The views were astonishingly beautiful. The snow-clad mountains were breathtaking and as I climbed higher, the views only got better. Every moment was a challenge for me. Sometimes I slipped, sometimes I fell, and sometimes my breathing was so strenuous that I felt my heart would just come out. I even had a near-death experience when I was about to reach the final point of the trek, the Kareri Lake. But by the time we were returning, I was running. Yes, I mean ‘running’. I was running, sliding, and I was just fearless. I went the extra mile to see the sunset; I didn’t want to go back and I didn’t even mind when I got lost with a fellow trekker for more than an hour.
I was not the most physically fit person out there, in fact, I might have been the least, but what this trek taught me or more like reminded me was that I don’t give up. It taught me that I don’t need to be physically fit to trek, I have to be mentally fit. It taught me that even if my body has physically changed so much, even if I am not physically fit anymore, it doesn’t change who I am or who I have always been. I was still a fighter and in fact, after all this, I decided to get myself inked a warrior tattoo. And no, not because that tattoo would somehow make me a warrior, but so it could remind me in those times when I am unable to remind myself that I am a warrior who does not give up no matter what.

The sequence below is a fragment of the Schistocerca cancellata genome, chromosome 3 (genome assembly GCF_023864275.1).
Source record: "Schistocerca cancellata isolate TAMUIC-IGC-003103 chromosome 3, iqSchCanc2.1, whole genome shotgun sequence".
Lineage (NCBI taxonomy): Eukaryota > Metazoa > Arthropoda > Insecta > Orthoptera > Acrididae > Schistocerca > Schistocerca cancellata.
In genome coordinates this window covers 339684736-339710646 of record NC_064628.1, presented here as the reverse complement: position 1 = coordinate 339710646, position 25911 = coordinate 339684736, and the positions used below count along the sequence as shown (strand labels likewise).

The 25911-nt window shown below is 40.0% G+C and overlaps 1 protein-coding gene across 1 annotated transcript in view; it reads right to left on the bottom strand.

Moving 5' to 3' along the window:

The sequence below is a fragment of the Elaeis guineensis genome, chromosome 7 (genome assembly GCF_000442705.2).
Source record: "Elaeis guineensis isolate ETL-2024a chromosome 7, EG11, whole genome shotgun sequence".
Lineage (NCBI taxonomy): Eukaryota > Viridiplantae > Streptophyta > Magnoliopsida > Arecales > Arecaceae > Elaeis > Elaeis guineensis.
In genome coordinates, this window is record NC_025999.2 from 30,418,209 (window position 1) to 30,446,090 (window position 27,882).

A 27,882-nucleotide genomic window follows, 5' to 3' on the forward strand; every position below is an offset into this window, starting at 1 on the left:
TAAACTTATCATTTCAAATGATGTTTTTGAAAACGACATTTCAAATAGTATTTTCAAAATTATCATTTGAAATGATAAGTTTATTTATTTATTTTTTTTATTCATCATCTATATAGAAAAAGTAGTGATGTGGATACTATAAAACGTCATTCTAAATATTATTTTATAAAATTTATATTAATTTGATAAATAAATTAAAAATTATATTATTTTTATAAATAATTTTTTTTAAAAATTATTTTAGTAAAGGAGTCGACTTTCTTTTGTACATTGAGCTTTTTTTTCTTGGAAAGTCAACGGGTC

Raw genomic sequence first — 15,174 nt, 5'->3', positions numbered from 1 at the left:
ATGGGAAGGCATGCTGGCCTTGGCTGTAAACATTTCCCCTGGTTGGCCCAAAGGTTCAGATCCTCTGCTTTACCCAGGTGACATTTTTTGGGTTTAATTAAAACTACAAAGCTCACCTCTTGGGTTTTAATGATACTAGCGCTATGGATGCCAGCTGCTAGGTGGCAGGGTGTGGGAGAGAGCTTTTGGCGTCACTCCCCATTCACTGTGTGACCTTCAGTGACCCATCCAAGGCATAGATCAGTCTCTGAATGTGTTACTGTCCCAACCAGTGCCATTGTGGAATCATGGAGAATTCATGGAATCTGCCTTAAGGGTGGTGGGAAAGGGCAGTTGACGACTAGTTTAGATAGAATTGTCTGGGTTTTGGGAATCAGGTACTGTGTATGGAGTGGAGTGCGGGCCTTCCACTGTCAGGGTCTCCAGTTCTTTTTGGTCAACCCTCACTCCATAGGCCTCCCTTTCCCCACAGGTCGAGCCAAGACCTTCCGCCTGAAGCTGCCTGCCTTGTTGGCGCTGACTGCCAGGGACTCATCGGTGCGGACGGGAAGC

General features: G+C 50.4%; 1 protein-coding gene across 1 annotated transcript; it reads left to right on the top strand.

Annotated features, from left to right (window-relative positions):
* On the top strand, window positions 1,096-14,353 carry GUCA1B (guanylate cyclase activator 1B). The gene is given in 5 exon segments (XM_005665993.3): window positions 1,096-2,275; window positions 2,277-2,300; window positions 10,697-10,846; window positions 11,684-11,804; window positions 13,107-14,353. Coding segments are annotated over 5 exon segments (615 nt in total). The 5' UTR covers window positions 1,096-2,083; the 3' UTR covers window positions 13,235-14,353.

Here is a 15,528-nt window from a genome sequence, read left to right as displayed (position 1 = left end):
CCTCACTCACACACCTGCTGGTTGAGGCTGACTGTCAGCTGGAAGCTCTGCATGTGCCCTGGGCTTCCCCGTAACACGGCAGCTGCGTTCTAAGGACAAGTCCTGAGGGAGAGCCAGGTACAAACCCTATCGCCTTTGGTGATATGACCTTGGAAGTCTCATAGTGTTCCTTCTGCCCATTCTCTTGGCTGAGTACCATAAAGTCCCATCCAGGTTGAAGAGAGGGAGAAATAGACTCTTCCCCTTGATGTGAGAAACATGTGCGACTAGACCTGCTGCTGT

2 months later, I was climbing the Kedarkantha trek, and then another 2 months later, I was paragliding in Bir, then Pondicherry, then Singapore, then Chopta trek, and so on. I was unstoppable now. Kareri Lake was just the start of my journey, and as the journey progressed, I fell in love, and not just with traveling and trekking, but with myself too, all over again.